This is an even older post now, but I’ve only just come across it – having a sermon to prepare for tomorrow! So can I add to Daniel’s explanation? No doubt the translator was struggling to fit the metre and casting around for an alternative, but in choosing ‘abhor’ he shows a sound understanding of theological debate in the fifth century (as befits a nineteenth-century Roman Catholic priest). This is one of the issues that was debated at the Council of Ephesus in 431 and at Chalcedon in 451 – is Mary the Theotokos, the Mother of God? Plenty of people trained in Greek thought would have seen every possible reason why God should ‘abhor’ the virgin’s womb. After all God was spirit (good) and coming from the womb was the ultimate expression of material physicality (bad in most Greek thought). The scandal of the incarnation, if you were an educated, cultured Greek, was that God takes on flesh and enters into the material world. To actually condescend to be in the womb; that was even worse. So there were theologians who argued that Christ had two natures, human and divine, and maybe Mary was mother to the human bit, but the divine bit held itself aloof. At Chalcedon the Church decided that Christ had only one nature: human and divine. So it’s not only the child Jesus that does not ‘abhor’ the womb; it’s God himself in the second person of the Trinity. There’s a very fundamental theological point being made here: that God does not just concern himself with all that fancy, angels in the clouds strumming at harps stuff, but God is there in the most mundane and obscenely human things: babies in mothers’ wombs, or when love expresses itself in wiping the bottom of an old person in the care home.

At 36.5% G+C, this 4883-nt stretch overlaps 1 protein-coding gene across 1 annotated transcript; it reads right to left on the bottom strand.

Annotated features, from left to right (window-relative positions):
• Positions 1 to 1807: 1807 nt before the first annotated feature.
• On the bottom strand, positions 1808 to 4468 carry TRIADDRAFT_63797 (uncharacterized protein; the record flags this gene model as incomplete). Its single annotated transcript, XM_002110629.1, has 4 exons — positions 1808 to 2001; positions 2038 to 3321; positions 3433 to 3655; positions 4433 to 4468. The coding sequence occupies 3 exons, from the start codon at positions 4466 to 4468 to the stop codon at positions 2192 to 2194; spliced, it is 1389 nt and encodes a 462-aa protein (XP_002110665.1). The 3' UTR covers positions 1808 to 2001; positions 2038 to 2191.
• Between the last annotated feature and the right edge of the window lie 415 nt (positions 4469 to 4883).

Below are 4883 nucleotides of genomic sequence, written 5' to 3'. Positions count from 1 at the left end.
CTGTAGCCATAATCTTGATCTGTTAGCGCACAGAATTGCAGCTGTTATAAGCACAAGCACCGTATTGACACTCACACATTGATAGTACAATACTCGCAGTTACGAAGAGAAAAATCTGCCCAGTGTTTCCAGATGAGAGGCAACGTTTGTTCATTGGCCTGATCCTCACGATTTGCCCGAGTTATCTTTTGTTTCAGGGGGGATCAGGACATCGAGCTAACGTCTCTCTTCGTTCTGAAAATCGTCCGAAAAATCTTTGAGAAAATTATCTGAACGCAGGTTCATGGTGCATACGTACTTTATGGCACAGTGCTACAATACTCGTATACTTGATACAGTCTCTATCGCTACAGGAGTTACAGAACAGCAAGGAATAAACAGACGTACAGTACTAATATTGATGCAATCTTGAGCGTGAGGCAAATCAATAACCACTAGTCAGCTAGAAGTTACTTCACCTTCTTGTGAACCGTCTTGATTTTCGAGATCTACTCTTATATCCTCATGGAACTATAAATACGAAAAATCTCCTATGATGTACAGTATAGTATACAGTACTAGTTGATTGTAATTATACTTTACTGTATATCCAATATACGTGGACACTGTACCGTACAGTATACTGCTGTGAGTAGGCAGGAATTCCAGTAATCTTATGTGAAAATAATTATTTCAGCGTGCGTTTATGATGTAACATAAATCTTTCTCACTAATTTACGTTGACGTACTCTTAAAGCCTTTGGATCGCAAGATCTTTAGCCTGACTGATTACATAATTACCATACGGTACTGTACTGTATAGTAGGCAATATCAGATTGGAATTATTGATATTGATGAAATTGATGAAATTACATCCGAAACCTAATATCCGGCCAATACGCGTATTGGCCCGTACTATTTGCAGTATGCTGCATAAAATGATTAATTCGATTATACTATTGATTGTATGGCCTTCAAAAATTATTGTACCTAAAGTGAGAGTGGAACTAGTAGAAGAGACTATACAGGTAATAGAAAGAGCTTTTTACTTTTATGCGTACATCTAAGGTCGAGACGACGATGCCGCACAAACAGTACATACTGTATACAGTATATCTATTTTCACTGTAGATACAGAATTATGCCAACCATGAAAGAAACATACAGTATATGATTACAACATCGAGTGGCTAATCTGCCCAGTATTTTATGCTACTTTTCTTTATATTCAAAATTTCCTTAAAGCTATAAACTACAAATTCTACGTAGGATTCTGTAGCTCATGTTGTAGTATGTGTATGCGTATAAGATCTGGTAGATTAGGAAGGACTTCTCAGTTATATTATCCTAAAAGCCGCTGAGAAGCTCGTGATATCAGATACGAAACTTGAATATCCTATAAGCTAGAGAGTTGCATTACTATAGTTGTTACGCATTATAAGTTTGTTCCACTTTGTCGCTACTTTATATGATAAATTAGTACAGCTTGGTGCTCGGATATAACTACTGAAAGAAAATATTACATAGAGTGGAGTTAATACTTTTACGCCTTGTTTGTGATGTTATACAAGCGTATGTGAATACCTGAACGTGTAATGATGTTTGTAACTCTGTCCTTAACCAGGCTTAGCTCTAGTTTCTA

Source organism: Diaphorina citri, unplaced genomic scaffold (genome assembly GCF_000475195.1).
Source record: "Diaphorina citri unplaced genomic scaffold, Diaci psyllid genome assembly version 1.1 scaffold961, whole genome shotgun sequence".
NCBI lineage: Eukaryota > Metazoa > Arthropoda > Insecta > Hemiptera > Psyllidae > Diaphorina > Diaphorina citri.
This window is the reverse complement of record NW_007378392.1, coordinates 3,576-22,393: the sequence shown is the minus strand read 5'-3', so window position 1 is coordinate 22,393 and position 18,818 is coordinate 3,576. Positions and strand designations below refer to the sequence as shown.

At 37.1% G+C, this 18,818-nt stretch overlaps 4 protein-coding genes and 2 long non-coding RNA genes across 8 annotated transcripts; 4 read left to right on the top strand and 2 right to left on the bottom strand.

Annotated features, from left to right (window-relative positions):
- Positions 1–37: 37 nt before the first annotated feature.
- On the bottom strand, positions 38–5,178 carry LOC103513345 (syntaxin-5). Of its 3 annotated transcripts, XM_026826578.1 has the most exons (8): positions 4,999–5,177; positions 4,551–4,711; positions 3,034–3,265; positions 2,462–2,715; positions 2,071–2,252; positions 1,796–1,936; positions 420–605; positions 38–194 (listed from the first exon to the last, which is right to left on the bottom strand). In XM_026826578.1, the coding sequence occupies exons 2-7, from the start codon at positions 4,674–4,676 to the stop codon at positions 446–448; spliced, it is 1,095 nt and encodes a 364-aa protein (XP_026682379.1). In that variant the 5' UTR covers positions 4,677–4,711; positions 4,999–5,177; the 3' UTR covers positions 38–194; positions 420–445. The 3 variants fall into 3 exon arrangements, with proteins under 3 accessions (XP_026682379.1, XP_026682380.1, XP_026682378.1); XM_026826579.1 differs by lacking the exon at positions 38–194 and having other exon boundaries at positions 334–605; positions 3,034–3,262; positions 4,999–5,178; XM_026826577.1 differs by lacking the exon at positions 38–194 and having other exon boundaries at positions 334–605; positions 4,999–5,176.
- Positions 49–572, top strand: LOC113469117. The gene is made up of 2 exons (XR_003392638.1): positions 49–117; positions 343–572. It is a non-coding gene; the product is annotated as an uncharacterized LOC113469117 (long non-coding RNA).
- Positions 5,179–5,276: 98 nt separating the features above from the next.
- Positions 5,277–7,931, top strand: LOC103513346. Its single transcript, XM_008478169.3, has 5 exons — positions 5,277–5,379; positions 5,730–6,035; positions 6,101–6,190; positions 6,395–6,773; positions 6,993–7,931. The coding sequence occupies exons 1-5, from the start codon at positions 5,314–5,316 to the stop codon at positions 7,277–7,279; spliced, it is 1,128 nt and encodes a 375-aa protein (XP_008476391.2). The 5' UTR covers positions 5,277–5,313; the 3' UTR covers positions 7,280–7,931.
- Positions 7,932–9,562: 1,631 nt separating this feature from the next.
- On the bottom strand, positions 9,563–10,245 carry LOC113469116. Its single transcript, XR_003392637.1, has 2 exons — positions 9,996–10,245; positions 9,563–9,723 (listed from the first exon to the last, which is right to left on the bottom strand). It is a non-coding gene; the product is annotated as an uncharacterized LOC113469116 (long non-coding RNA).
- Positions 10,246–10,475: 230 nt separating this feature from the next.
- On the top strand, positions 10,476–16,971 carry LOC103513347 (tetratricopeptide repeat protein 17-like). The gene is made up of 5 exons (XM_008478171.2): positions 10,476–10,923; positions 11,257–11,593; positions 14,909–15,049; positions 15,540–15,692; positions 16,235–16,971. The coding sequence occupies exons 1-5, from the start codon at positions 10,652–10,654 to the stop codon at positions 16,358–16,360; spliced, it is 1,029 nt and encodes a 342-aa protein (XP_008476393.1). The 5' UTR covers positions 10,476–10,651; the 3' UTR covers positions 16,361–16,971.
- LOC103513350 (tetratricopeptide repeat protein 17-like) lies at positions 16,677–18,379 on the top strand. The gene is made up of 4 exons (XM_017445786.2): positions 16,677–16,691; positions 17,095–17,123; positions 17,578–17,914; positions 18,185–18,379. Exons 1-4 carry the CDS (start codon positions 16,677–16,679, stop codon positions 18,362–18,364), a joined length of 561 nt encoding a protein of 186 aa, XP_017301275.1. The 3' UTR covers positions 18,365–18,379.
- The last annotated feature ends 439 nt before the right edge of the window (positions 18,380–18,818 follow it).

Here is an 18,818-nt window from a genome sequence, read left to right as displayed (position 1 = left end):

• Dear Philip – thanks very much for this erudite explanation. I still don’t think it is a great line to sing, but at least I understand what it’s driving at now. Best wishes, Brandon